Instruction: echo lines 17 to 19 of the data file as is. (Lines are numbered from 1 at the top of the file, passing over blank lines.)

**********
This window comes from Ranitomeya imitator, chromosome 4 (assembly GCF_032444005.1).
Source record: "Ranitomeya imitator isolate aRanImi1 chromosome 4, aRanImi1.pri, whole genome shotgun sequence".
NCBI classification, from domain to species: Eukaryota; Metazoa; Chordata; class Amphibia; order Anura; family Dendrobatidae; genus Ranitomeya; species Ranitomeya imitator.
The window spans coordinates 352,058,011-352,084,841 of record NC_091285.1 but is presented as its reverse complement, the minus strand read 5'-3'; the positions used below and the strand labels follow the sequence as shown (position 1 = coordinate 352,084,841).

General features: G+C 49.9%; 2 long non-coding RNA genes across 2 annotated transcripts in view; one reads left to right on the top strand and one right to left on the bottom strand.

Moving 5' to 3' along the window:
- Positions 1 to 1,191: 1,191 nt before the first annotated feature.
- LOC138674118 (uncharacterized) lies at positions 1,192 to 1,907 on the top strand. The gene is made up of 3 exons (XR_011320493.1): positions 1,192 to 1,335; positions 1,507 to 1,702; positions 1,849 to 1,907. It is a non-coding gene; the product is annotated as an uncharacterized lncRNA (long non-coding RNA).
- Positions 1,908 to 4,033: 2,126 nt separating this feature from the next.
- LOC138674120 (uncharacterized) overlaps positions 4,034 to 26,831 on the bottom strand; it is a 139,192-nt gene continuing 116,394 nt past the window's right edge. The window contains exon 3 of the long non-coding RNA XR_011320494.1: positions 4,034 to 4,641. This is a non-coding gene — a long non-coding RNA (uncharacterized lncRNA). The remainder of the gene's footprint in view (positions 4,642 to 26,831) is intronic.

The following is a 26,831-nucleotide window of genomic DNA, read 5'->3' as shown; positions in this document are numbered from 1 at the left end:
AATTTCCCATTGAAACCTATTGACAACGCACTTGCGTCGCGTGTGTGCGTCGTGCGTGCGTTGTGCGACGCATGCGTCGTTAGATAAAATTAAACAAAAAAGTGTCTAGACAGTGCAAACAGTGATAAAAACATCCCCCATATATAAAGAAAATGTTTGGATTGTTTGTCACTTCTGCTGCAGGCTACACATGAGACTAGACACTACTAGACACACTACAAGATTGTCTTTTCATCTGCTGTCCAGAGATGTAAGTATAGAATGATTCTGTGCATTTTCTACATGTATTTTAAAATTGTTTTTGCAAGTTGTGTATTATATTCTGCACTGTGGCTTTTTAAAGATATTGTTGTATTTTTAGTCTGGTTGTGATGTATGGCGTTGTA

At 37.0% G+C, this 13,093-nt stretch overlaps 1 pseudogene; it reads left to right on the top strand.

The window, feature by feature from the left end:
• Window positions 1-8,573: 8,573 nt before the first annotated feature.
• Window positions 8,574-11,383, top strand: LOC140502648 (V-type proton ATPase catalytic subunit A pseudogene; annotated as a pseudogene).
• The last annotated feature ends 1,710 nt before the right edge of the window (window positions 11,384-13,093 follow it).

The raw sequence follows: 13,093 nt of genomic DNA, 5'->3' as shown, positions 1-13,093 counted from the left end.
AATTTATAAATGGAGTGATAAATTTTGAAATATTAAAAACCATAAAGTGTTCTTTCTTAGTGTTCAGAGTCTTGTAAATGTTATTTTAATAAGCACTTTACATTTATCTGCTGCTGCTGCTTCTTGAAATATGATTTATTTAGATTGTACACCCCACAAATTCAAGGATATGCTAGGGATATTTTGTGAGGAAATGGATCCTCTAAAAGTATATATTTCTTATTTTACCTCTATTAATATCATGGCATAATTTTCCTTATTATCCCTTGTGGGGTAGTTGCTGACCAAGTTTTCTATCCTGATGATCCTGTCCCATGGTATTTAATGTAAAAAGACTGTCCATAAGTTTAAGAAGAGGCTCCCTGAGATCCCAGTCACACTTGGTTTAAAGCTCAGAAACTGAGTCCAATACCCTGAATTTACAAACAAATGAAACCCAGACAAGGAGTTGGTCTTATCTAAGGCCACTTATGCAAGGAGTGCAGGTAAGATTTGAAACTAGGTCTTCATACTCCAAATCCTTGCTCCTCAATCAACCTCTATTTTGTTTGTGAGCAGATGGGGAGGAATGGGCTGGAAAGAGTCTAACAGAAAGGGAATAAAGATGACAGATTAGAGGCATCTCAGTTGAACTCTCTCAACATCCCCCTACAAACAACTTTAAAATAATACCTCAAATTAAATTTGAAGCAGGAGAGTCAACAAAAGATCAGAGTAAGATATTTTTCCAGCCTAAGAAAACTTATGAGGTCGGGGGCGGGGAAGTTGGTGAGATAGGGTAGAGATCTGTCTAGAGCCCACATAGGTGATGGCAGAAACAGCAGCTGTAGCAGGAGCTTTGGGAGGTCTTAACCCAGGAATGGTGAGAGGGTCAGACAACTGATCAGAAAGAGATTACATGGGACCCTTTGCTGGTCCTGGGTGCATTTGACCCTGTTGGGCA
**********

• The last annotated feature ends 1,710 nt before the right edge of the window (window positions 11,384-13,093 follow it).

The raw sequence follows: 13,093 nt of genomic DNA, 5'->3' as shown, positions 1-13,093 counted from the left end.
AATTTATAAATGGAGTGATAAATTTTGAAATATTAAAAACCATAAAGTGTTCTTTCTTAGTGTTCAGAGTCTTGTAAATGTTATTTTAATAAGCACTTTACATTTATCTGCTGCTGCTGCTTCTTGAAATATGATTTATTTAGATTGTACACCCCACAAATTCAAGGATATGCTAGGGATATTTTGTGAGGAAATGGATCCTCTAAAAGTATATATTTCTTATTTTACCTCTATTAATATCATGGCATAATTTTCCTTATTATCCCTTGTGGGGTAGTTGCTGACCAAGTTTTCTATCCTGATGATCCTGTCCCATGGTATTTAATGTAAAAAGACTGTCCATAAGTTTAAGAAGAGGCTCCCTGAGATCCCAGTCACACTTGGTTTAAAGCTCAGAAACTGAGTCCAATACCCTGAATTTACAAACAAATGAAACCCAGACAAGGAGTTGGTCTTATCTAAGGCCACTTATGCAAGGAGTGCAGGTAAGATTTGAAACTAGGTCTTCATACTCCAAATCCTTGCTCCTCAATCAACCTCTATTTTGTTTGTGAGCAGATGGGGAGGAATGGGCTGGAAAGAGTCTAACAGAAAGGGAATAAAGATGACAGATTAGAGGCATCTCAGTTGAACTCTCTCAACATCCCCCTACAAACAACTTTAAAATAATACCTCAAATTAAATTTGAAGCAGGAGAGTCAACAAAAGATCAGAGTAAGATATTTTTCCAGCCTAAGAAAACTTATGAGGTCGGGGGCGGGGAAGTTGGTGAGATAGGGTAGAGATCTGTCTAGAGCCCACATAGGTGATGGCAGAAACAGCAGCTGTAGCAGGAGCTTTGGGAGGTCTTAACCCAGGAATGGTGAGAGGGTCAGACAACTGATCAGAAAGAGATTACATGGGACCCTTTGCTGGTCCTGGGTGCATTTGACCCTGTTGGGCA